Beargrass only blooms once per seven years. With such a pile of it in Glacier, there’s some years that seem like a full on explosion. White, tufted blooms were everywhere on the hike into Cobalt.
After hoisting the pack raft, and stashing the gear, we headed for the pass. Mitch’s feet objected to boots in the parking lot, so he did all the trail in sandals.
Atop Two Medicine Pass, you can see Grizzly as the mountain on the skyline. Chief Lodgepole is the humpy looking pile of choss to the lower left. One quarter mountain is probably generous. I feel bad for Chief Lodgepole that he or she had such a piddly hill as their namesake.
The view from “atop” Chief Lodgepole.
I forgot about our late start, and sometime around 2:30pm, Mitch reminded me that we hadn’t eaten lunch. Here’s a candid shot of enjoying a peanut butter and cookie butter sandwich while wearing plastic excitement on my head.
Then, we waltzed to the summit. Skier vision never goes away, and I tucked this one into the mental echo chamber for next spring’s descents:
I should have taken off my shirt. This was mentioned later. Next time, I plan to do a more accurate job of viking rock lifting:
No ropes. Barely anything that could be considered more than walking. Reduced visibility due to Washington’s wildfires. But it’s still gorgeous. Looking south into the Ole Creek drainage.
Here’s the ridge that Mitch and I traversed the day before: Summit Mtn to Calf Robe Mtn to Red Crow Mtn.
Mitch contributed to summit festivities by pulling out a whole, perfectly ripe avocado. He looks so good in green too.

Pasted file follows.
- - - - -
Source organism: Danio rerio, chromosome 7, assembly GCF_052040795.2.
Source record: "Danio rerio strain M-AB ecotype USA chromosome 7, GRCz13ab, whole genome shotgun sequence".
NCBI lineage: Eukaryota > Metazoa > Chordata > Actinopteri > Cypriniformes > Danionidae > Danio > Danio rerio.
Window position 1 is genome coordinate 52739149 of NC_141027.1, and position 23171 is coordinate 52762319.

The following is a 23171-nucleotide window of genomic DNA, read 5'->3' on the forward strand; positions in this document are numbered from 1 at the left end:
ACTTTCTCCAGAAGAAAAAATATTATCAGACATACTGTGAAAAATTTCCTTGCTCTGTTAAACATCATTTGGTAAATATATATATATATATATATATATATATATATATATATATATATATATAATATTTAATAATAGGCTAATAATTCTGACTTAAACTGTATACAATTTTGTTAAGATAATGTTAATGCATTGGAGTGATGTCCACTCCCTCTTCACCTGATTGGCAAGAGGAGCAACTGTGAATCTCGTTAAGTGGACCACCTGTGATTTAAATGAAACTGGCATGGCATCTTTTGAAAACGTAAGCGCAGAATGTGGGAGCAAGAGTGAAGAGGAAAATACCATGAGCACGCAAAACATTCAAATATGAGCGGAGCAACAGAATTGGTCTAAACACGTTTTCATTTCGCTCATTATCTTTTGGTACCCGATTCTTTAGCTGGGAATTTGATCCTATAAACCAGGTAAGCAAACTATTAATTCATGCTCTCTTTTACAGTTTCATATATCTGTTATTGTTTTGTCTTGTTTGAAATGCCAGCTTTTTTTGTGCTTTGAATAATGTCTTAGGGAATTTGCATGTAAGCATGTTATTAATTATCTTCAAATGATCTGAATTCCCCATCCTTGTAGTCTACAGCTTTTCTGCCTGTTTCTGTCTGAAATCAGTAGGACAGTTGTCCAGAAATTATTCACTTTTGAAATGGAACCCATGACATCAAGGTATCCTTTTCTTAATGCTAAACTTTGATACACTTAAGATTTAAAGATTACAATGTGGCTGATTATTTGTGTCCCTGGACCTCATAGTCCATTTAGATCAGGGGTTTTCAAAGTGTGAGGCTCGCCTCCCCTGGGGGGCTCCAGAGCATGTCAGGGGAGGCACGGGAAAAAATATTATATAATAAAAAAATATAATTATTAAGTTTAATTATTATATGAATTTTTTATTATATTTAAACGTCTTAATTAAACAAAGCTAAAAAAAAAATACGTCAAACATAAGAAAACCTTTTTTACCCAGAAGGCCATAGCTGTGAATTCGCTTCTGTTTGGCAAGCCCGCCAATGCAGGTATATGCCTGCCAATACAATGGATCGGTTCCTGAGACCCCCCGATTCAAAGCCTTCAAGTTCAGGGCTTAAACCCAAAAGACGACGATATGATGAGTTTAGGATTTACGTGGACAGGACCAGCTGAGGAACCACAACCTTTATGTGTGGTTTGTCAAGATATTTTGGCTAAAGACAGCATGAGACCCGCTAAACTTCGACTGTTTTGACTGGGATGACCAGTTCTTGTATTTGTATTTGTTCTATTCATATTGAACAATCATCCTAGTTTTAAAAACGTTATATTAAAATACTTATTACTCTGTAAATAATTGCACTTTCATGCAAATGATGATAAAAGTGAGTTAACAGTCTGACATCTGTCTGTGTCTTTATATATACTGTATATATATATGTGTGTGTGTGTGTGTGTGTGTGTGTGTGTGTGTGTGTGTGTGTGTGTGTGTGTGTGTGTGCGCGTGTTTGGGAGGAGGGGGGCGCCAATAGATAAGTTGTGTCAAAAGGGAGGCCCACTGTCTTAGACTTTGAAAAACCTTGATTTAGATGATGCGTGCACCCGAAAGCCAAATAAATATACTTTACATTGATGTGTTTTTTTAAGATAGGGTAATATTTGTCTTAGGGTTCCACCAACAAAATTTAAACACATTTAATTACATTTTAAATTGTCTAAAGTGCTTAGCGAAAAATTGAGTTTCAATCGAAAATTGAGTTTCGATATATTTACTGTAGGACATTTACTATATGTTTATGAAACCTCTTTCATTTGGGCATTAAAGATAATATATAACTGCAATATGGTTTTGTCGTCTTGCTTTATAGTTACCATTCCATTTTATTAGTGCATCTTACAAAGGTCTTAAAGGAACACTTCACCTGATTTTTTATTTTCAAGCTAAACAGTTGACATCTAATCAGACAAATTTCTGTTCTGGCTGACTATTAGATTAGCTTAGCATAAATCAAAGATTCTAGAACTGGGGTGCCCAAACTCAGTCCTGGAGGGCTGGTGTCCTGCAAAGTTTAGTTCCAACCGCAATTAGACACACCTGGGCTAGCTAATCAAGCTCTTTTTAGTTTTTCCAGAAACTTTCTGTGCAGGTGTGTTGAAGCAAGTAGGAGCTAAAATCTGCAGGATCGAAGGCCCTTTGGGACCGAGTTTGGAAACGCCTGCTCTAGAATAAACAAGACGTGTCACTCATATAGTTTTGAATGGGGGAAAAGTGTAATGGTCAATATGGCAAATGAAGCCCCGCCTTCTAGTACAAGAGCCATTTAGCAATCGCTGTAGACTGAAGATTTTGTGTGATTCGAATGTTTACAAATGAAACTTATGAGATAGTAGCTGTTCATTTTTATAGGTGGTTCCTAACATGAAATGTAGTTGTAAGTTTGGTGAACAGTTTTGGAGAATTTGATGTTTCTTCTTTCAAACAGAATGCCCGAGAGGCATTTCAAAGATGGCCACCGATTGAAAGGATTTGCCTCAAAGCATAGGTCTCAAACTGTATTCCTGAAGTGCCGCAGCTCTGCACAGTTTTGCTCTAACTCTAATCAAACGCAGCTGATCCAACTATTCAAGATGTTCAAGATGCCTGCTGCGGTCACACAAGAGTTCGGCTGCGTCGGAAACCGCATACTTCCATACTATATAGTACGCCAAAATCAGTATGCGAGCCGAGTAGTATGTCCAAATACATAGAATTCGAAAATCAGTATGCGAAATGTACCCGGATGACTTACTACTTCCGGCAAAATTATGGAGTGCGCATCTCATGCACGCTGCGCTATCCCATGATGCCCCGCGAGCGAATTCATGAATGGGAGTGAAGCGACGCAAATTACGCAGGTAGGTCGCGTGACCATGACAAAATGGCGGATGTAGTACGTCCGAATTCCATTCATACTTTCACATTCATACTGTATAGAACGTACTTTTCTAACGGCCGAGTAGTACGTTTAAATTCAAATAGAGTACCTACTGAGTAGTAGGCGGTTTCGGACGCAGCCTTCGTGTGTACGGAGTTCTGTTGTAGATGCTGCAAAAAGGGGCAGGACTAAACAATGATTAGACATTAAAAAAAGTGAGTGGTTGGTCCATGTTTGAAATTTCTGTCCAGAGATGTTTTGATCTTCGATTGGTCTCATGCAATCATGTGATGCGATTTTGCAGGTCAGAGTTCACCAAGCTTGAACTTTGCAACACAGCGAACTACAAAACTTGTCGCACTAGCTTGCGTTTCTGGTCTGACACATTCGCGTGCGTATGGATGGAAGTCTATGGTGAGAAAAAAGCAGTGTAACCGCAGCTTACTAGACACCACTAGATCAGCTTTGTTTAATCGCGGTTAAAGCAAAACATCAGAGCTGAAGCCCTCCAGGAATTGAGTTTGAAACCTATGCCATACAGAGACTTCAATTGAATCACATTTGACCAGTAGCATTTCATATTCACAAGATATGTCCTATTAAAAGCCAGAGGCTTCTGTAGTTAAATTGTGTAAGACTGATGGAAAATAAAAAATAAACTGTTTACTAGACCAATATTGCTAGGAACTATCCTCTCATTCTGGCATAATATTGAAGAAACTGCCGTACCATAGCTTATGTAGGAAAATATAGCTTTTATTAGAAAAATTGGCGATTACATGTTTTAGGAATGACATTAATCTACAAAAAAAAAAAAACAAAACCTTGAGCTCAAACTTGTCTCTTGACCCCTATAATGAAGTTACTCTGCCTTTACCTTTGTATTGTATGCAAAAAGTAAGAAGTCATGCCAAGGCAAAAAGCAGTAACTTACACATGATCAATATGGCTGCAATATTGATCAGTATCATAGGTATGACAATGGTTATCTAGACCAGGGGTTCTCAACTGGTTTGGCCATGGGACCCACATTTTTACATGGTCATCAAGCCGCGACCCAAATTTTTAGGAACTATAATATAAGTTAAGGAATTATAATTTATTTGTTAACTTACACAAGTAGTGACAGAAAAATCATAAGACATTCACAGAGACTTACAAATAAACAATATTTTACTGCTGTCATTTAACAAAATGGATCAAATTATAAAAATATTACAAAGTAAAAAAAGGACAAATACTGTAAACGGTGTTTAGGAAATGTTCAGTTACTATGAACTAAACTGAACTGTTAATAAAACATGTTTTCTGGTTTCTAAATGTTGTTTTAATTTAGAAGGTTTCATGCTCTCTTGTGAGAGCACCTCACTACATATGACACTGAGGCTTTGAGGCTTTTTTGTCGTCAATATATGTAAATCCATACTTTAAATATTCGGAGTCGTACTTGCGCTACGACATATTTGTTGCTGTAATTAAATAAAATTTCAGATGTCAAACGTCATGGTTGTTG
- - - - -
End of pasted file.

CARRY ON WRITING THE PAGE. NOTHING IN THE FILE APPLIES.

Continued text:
Then we went down. If it were diagraming the story, we’d call that the falling action.
Neither of us took that literally, at least not until we got to the snowfield descent that cut out two miles of trail. Mitch did a great job arresting with a pole.
Then, as I inflated the pack raft, he put his minimal body fat percentage to the test in some truly frigid water. Exibit A: snowfields terminating in the lake. Exibit B: icebergs.
I jumped in, for the record. Then rapidly turned around and got into a more comfortable way to explore the lake: the Klymit Litewater Dinghy.
Sledding down the snow and into the lake on the raft was considered. Then dismissed. But since something had to be done, I thought I’d try to find a nice iceberg to lasso. My choice was something of a colossal error in judgement: it moved perhaps six inches with each tug. I tried pushing it. I eventually gave up on paddling, and sculled on the side opposite from where the tow cord attached to my vest. In this way, I managed to cross the lake with my sort-of-captive.
Even the five miles out felt fun after that. We charged along, borne on the success of our ridiculous antics and how well the day had gone. It was really pretty, too.
Thanks to Mitch for his companionship and the good times. Thanks to Ben Darce for the accommodations in East Glacier. My apologies to the church group whose service was interrupted by a farmer-tanned, beached-whale semi-plunge into Two Medicine Lake. In my defense, we were both sweaty again.